The N-body problem


The N-body problem is the age-old challenge in physics of predicting the motion of N individual bodies interacting with each other under a force law. This has been motivated historically by understanding the orbits of astronomical bodies on the sky, such as the various planets of the solar system. It remains of central importance today with astrophysical applications such the dynamics of stellar clusters and structure formation in the Universe through dark matter simulations such as the Millennium Run (pictured below.)

Millenium_croppedUnfortunately the problem can only be solved through first integrals in a very small number of restricted cases. Motivated by trying to understand the orbit of the Earth around the Sun, the two-body problem was solved as early as the 17th century. The restricted three-body problem, where the third body is less massive and moves in the same plane as the two first bodies, can be solved completely as well. That is however the extent of simple solutions to the N-body problem in classical mechanics. A general analytical solution for arbitrary N exists through convergent power series; in practice however the convergence is too slow for the solution to be implemented efficiently.

N-Body Computation

Luckily, computational physics and applied mathematics come to the rescue. N-body problems can be solved by numerically integrating the equations of motion. In a collection of N self-gravitating particles, every particle interacts with every other particle. As a result we need to calculate (N-1) force terms for each particle, leading to a total number of N(N-1) calculations to perform the global force budget of the system. This N2 scaling of the number of computations for such direct summation, or Particle-Particle (PP) methods, doesn’t bode well for numerical computation. One alternative is Particle-Mesh (PM) methods, where forces are interpolated on a mesh. Hybrid PP-PM methods have been used to combine greater speed and accurate treatment of high-density regions in the mesh.

Tree codes were developed in the 1980s as an alternative to PM methods. Tree algorithms divide the total particle volume into a hierarchical tree. Going down the tree when computing the force on a given particle, nearby bodies can be treated individually, while distant objects are grouped into massive pseudo-particles and their effect is approximated by their multipole moments. Such tree algorithms allow for computational costs of order N log N and are intrinsically much more adaptive to high clustering than PM methods.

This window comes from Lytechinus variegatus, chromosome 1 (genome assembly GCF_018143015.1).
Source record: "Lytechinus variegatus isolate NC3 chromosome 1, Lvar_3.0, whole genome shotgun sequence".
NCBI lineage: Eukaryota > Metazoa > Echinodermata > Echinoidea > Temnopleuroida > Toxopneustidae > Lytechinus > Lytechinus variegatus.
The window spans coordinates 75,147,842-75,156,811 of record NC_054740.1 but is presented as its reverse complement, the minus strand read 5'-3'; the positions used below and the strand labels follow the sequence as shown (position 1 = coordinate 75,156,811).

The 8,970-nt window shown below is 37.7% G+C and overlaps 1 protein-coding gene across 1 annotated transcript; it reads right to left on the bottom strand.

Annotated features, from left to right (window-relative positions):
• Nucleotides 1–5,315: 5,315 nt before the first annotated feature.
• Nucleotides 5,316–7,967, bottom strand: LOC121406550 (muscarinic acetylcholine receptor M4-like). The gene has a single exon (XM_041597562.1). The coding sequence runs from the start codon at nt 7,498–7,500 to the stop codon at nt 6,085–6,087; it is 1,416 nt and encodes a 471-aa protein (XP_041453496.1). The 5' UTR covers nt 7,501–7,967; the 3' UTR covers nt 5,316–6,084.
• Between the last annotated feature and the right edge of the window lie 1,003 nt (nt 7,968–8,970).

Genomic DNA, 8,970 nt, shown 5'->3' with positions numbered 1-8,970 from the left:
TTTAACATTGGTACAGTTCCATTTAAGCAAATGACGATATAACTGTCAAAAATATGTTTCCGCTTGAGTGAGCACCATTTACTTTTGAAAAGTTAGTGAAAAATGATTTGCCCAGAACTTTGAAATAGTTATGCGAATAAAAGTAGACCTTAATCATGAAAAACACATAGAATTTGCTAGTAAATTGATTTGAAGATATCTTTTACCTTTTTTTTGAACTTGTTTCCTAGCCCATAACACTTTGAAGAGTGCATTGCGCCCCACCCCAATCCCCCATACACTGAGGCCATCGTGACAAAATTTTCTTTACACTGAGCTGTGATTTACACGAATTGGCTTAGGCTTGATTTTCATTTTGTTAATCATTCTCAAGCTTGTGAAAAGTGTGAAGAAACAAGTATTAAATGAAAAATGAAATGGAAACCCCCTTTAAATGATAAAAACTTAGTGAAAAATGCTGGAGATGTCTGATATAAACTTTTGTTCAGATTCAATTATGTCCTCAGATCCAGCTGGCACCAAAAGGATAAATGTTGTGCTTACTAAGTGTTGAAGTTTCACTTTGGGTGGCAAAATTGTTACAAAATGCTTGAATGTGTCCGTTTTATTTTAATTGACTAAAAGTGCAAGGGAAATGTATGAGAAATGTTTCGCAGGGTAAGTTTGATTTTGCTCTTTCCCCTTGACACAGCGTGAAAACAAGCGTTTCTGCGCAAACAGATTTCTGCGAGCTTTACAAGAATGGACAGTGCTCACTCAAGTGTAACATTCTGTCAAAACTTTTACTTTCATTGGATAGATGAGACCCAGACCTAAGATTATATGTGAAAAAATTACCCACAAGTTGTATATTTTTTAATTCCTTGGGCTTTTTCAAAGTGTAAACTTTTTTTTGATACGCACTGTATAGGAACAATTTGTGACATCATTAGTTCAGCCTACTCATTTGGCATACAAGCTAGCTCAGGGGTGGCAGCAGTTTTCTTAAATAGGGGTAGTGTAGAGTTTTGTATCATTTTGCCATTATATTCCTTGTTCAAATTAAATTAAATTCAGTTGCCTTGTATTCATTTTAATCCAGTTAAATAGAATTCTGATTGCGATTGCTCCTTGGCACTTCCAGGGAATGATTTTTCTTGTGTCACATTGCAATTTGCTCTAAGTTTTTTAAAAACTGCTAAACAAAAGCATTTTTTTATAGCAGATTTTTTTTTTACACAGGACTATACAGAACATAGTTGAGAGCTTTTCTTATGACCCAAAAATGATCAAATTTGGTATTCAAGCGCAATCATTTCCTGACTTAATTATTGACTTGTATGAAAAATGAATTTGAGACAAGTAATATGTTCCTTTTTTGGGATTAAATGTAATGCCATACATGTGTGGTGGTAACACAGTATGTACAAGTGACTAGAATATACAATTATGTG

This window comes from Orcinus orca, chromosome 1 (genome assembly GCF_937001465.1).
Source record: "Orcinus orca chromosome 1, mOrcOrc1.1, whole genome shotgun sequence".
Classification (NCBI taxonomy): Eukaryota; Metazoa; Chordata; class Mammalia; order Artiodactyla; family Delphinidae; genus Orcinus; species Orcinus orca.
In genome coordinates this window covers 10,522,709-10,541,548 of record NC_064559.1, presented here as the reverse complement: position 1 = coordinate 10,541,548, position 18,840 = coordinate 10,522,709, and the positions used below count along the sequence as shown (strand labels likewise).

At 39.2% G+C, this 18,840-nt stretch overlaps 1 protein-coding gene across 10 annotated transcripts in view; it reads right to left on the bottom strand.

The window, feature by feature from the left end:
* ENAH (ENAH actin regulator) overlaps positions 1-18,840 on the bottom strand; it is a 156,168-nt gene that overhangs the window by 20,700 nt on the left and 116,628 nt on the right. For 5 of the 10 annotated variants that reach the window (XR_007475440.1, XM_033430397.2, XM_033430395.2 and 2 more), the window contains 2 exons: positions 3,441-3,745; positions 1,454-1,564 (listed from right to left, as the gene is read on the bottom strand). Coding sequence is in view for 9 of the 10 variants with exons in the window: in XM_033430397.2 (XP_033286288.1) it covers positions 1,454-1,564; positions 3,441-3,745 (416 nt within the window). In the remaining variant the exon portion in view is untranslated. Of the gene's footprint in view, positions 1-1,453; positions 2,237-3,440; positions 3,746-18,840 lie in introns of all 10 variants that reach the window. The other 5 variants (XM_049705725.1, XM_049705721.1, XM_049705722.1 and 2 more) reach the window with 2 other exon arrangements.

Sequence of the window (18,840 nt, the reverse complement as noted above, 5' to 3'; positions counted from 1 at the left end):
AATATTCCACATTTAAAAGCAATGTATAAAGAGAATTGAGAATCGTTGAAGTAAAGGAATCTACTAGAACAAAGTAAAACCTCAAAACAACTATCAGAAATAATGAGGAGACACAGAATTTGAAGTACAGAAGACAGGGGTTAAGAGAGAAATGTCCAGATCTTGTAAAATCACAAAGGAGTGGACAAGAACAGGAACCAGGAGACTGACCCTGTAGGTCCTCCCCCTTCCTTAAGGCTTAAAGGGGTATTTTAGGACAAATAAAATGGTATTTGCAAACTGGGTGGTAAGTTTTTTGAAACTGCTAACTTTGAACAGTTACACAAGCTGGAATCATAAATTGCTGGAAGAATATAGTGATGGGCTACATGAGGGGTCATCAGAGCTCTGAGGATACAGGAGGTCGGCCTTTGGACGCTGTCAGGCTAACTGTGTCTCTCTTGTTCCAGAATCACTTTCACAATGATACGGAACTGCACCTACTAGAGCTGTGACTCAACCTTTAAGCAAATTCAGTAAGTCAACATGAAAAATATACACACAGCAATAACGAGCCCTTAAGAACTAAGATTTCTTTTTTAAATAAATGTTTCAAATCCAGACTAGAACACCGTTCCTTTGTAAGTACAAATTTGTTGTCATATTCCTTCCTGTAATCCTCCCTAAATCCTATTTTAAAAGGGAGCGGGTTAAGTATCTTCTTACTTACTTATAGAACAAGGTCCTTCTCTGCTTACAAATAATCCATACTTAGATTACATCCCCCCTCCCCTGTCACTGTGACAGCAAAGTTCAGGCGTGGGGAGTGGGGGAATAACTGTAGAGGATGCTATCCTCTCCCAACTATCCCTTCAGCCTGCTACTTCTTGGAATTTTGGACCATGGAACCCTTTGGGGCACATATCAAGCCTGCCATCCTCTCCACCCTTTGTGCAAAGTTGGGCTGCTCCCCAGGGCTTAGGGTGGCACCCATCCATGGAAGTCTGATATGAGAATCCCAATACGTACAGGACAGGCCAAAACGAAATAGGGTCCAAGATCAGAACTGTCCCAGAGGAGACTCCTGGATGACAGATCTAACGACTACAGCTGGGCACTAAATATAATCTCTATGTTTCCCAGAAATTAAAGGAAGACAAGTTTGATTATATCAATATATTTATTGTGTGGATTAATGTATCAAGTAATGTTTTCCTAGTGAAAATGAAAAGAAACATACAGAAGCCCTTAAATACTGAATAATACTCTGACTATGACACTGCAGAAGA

One of the most common tree algorithms, the Barnes-Hut tree, is the one we will investigate here.

Applications of the N-body problem

Solving the N-body problem is at the heart of cosmological simulations such as the Millennium Run (pictured above), where millions of collisionless dark matter particles interact through gravity and form the structures that we see today in the Universe: dark matter halos hosting spiral galaxies, galaxy clusters, dwarf satellites, etc. An example tree code for such simulations is GADGET.

Another application of the N-body problem is the modeling of star clusters. Globular clusters are spherical collections of hundreds of thousands of old stars tightly bound by gravity. The formation mechanism and history of these objects is an active area of research. N-body simulations are widely used to shed light on their dynamical evolution.

For our project we simulate a globular cluster’s  evolution over a time range corresponding to at least 10 dynamical times (the characteristic time scale for collapse or other changes to propagate through the system.) To create a realistic set of initial conditions, we initialize the distribution to follow a spherically symmetric Plummer density profile (H. C. Plummer 1911, Monthly Notices of the Royal Astronomical Society, 460, 71.) This is done by sampling radii from the cumulative mass distribution, and velocity magnitudes from the velocity distribution function through rejection sampling. A great reference can be found at the Art of Computational Science by Piet Hut and Jan Makino.